1930s Australian home receives stunning energy-efficient renovation
Rather than building a brand new home, it can often make more sense to renovate an existing home and bring it in line with modern standards. This proved to be the case with the recently-completed Casa 31_4 Room House, which is based in Perth, Western Australia. The 1930s property was transformed into a passively-cooled home, complete with a modern extension that both adds space and contributes to its considerable charm.
The owners of Casa 31_4 Room House happen to both be experienced architects, and so Adrian Iredale and Caroline Di Costa naturally handled the design of the renovation themselves, in a process that took four years. The home's name derives from it being envisioned as four distinct living spaces.
Viewed from street-side, the two-story (and two-faced) Casa 31_4 Room House appears basically unchanged, in keeping with the local neighborhood. However, from the rear, a white extension looms large. This extension offers additional space, including a study and living room, while opening screens afford excellent views of the local area.
Casa 31_4 Room House also received significant energy-efficient upgrades, most notably in the form of a passive cooling system that's inspired by the Coolgardie Safe, a popular low-tech Australian refrigeration device invented to keep a miner's food and drink cool.
The Coolgardie Safe essentially operates in a similar fashion to a swamp cooler. As a water-soaked canvas bag comes into contact with the air, it evaporates the water in the bag, cooling the interior of the safe – and the contents inside – as a result.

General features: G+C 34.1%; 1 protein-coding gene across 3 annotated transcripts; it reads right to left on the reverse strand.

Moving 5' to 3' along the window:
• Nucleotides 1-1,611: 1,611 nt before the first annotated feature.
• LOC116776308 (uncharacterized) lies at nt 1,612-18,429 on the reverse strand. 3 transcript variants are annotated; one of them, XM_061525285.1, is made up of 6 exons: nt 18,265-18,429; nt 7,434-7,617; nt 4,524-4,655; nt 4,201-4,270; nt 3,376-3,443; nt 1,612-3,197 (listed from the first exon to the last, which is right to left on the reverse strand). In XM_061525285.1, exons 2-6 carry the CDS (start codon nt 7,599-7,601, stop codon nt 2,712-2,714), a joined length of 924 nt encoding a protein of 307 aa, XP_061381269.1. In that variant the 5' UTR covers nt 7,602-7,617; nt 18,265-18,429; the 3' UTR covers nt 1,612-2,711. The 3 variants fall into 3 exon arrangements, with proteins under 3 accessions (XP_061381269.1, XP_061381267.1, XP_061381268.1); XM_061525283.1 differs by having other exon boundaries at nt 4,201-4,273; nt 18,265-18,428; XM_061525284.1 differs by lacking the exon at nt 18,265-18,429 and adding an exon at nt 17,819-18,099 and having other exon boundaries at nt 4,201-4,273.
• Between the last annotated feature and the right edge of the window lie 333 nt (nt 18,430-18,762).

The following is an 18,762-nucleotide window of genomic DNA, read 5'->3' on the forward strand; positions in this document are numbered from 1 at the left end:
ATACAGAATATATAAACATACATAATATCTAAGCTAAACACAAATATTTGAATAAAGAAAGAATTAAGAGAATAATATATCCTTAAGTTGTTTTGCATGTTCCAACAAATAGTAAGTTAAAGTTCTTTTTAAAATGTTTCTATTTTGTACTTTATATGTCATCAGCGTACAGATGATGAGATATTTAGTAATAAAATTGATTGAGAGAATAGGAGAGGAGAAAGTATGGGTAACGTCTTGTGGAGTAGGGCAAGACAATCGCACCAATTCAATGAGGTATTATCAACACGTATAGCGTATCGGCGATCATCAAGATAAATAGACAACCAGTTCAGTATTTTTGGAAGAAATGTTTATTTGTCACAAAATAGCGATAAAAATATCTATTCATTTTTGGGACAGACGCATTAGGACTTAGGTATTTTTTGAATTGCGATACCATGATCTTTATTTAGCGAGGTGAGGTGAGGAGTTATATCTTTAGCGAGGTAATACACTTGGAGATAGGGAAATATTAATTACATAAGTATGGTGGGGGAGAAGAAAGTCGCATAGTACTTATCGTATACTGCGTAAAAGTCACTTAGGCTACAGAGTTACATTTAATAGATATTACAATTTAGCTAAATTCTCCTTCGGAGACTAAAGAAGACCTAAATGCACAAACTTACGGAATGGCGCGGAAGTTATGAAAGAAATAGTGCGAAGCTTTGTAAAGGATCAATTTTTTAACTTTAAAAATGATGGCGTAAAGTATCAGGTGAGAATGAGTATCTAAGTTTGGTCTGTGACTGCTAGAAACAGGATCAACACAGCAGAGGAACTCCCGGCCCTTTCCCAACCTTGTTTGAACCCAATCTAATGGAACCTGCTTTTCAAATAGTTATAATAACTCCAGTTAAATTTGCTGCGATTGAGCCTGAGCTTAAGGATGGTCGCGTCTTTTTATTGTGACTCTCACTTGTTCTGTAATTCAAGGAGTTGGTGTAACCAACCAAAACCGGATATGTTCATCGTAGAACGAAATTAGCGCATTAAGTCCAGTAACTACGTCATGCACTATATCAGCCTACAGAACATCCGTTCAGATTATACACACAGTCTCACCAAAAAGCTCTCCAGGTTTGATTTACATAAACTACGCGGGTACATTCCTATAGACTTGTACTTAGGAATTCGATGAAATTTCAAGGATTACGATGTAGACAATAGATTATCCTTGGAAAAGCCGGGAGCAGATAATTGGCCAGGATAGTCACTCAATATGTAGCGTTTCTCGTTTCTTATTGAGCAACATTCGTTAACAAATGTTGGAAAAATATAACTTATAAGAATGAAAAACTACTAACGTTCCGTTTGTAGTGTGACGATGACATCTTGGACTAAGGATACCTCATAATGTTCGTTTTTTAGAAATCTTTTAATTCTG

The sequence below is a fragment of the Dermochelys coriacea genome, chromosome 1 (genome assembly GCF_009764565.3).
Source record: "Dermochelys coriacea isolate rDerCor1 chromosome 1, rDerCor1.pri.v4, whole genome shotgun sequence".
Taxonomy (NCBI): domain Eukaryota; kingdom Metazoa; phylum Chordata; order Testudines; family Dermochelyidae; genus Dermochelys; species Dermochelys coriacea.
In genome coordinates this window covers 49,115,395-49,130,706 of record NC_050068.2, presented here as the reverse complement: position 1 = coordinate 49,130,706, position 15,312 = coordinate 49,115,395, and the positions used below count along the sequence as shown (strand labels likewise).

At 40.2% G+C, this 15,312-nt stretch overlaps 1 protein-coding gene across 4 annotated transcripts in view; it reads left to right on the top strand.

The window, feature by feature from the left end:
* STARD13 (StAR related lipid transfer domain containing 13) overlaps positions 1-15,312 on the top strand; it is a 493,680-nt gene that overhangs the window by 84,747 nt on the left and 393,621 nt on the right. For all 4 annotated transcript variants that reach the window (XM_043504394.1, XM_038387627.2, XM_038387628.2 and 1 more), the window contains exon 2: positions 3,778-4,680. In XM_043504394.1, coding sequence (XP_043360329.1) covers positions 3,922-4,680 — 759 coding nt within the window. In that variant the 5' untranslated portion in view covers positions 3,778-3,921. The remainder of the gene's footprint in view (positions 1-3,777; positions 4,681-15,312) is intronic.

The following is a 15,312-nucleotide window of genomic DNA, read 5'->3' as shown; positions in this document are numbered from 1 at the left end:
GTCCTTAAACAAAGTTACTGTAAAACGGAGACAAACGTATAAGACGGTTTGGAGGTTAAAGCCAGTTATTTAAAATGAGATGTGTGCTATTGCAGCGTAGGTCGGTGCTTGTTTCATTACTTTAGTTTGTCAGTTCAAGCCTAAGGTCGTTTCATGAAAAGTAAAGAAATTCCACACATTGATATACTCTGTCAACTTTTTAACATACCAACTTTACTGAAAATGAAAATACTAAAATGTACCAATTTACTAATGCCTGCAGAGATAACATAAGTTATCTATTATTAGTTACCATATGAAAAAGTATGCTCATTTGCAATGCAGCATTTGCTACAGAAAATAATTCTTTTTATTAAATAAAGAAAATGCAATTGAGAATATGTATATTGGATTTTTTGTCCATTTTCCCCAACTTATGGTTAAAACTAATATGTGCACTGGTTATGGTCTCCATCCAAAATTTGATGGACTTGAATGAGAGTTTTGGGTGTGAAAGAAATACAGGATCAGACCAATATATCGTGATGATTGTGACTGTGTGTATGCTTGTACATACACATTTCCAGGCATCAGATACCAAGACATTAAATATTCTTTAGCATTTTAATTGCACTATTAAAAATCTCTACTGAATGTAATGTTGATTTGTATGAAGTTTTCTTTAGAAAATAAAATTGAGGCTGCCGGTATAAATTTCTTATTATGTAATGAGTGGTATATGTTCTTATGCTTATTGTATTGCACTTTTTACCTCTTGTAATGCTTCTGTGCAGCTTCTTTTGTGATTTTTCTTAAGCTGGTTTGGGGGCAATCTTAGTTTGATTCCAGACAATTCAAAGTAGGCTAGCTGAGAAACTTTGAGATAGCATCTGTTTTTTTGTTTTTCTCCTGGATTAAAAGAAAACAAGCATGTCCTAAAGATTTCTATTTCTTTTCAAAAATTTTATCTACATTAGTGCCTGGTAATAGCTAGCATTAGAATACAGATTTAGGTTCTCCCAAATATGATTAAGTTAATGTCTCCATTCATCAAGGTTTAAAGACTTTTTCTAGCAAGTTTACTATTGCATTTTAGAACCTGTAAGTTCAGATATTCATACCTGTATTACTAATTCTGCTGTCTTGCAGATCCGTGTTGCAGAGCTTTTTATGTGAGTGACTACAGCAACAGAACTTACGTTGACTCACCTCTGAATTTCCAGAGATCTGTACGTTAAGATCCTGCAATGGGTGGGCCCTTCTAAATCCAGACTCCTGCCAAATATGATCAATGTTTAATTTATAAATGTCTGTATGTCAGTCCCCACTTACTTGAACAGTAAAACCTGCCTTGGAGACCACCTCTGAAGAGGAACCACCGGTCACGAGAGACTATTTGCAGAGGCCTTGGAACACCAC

In an email to Gizmag, Adrian Iredale explained that the passive cooling system of the Casa 31_4 Room House also operates much like a large evaporative system. Water is drip-fed by a reticulation system from overhead (the water is controlled by timer) onto fabric which doubles up as a privacy screen and sun shield.
The fabric then comes into contact with the prevailing breeze, and duly cools the interior space. The amount of water used is minimized as the fabric is only required to be partially damp.
During construction, removal of materials was shunned in favor of re-use where possible, and unwanted timber became furniture, decks, and door frames. Other practical energy-reducing measures include low-energy light fittings, a solar hot water system, roof-bound solar panels, and windows placed so as to maximize cross ventilation and winter heat gain. The existing chimney was also employed as part of a rainwater collection system.
Though generally tricky to get right, the clash of modern and traditional architectural design works very well indeed in the case of Casa 31_4 Rooms House. Thanks its appealing design, and its use of energy-efficient technology, the home will be briefly opened as a show house during the Australian Institute of Architects' 2014 Perth-based National Architecture Conference this May.
Source: Iredale Pedersen Hook